It’s Bowie Week here, for no other reason than that I’ve found myself digging into his back catalog after having acquired a couple of recordings I’d missed the first time around. I don’t think anything I plan on posting is terribly rare, but I’ll aim for more out-of-the-way stuff: what would be the point of posting “Suffragette City”?
Anyway: to start with, Bowie’s career had a couple of false starts, reaching all the way back to 1963, when he was still “Davy Jones” (no Monkee of that name to compete with yet) and various ensembles such as the King Bees, the Manish Boys, and the Lower Third. The first record released under the name “David Bowie” – and one of his first records that showed glimmers of the songwriter he was to become – is “Can’t Help Thinking About Me,” from 1966. While the opening chords are reminiscent of the Who, the chord sequence in the verse that follows is typically Bowie, wandering through some unexpected modulations and moving to a second, pre-chorus section that ups the perceived tempo, by means of the bass playing steady eighth notes.
Over the next couple of years, Bowie recorded several hours’ worth of tracks in a variety of styles, moving beyond the R&B/Stones/Beatles/Who influences of his earliest tracks. While a lot of this material (released on The Deram Anthology 1966-1968) sounds rather gimmicky now – most notoriously, “The Laughing Gnome” – there are also some fine songs in this batch, including some that foreshadowed some of the directions Bowie would take on his “first” album on Philips/Mercury in 1969. (Do the Discographic Confusion: Bowie’s Deram album was self-titled, as was this Philips/Mercury release in its initial configuration – although it was re-titled Man of Words/Man of Music for its initial US release. Eventually, it was re-titled Space Oddity, after its best-known track became a surprise single success three years after its release. Got it?) “Let Me Sleep Beside You” begins with a big fat riff (one that I swear early Captain Beefheart borrowed…am I hallucinating this?) and moves to a bass- and cello-heavy arrangement (a bit muddy in this mono mix) and lyrics which seem to borrow some ideas from Andrew Marvell’s “To His Coy Mistress.”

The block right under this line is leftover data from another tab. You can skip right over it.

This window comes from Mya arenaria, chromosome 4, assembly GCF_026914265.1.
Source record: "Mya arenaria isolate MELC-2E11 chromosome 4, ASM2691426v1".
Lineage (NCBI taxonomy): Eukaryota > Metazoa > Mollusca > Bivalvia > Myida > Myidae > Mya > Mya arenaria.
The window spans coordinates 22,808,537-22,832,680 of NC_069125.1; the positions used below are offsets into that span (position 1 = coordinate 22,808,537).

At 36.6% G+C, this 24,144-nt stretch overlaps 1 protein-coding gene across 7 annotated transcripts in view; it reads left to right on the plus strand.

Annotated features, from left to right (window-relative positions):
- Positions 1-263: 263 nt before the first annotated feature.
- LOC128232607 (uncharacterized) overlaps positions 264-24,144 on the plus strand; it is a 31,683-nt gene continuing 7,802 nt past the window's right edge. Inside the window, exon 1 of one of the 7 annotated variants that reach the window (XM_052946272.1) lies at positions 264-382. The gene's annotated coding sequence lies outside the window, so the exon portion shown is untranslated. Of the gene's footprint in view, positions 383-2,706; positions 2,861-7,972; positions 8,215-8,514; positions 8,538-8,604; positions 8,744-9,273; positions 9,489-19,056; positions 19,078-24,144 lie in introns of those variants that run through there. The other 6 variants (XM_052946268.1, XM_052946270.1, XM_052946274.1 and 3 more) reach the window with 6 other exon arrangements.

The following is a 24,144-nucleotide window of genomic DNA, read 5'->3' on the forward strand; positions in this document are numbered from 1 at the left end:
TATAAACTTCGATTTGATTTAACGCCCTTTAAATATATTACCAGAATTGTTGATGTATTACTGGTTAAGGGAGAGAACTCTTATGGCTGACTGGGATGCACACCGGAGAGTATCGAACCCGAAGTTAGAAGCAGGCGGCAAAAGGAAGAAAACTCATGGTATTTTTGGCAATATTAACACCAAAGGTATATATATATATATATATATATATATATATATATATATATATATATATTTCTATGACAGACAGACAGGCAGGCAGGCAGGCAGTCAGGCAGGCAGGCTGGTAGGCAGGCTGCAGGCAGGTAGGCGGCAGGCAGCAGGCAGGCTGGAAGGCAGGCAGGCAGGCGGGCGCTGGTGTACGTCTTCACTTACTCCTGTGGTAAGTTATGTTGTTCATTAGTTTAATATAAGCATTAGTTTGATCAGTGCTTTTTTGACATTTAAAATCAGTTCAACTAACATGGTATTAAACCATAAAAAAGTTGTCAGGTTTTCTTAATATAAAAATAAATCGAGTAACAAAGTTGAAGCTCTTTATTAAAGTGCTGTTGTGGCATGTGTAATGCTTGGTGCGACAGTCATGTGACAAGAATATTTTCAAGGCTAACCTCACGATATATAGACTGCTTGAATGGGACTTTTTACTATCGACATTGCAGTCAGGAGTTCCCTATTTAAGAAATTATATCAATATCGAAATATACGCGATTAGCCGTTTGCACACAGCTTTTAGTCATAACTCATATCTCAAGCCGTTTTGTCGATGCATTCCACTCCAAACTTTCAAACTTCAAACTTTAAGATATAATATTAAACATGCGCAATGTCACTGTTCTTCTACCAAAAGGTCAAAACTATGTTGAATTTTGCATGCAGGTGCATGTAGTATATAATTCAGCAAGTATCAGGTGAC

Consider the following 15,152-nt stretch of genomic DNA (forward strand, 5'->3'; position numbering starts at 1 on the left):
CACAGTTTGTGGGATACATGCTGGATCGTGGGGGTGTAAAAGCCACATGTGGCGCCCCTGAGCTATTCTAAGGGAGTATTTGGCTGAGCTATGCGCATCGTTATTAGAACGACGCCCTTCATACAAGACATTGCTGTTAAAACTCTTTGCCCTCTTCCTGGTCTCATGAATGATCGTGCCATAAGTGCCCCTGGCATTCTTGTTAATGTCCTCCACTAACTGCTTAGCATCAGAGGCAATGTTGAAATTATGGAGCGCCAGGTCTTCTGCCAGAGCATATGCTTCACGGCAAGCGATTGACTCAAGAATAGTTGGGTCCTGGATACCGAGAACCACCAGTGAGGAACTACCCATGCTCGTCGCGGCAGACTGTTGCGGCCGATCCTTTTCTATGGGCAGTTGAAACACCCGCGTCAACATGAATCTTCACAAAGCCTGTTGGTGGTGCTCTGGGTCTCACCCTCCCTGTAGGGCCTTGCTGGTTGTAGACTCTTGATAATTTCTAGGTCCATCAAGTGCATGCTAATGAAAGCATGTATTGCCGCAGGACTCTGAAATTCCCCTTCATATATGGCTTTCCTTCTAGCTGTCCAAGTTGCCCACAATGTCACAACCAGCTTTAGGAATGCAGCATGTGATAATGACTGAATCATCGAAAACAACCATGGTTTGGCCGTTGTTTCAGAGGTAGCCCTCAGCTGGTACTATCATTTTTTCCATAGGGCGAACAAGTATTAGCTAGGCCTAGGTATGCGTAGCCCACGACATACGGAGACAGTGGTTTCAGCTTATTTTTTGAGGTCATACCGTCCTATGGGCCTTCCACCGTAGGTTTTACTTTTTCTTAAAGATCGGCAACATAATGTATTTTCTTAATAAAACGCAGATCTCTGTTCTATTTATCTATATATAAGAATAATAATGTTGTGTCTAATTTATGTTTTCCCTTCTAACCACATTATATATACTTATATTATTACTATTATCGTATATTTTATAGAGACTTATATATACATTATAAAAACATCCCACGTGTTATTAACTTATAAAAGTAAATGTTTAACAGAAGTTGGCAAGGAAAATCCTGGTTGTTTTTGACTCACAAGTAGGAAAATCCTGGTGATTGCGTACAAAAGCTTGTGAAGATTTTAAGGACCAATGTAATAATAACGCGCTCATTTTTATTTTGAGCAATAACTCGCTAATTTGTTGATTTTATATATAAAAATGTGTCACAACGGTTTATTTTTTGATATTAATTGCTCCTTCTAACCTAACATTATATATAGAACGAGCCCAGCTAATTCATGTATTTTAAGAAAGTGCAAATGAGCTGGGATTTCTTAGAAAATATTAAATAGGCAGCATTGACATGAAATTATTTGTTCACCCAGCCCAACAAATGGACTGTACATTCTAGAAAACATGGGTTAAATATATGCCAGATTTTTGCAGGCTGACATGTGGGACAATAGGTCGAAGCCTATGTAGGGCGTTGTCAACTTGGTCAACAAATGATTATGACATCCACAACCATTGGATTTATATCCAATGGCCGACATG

Then there’s “We Are Hungry Men.” Although presented in a somewhat farcical style, the song’s lyrics are Bowie’s first go at a sort of science-fictional setting, featuring one of his many dubious messiahs. Plus, thematically it beat The Buoys’ “Timothy” by several years.
Perhaps the best of this early batch of songs is “Silly Boy Blue,” presented here in an epic version (with 14-piece orchestra) from Bowie at the Beeb, the compilation of Bowie’s BBC appearances. The song is apparently inspired by Bowie’s experiences with his Buddhist teacher, Chimi Youngdoong Rinpoche (Bowie adds his name between a couple of the verses here), and the opening low-string drone, with tiny bells, reminds me of the sound of chanting Buddhist monks. (The version here includes a brief interview, primarily about the next track: bad track cueing info!)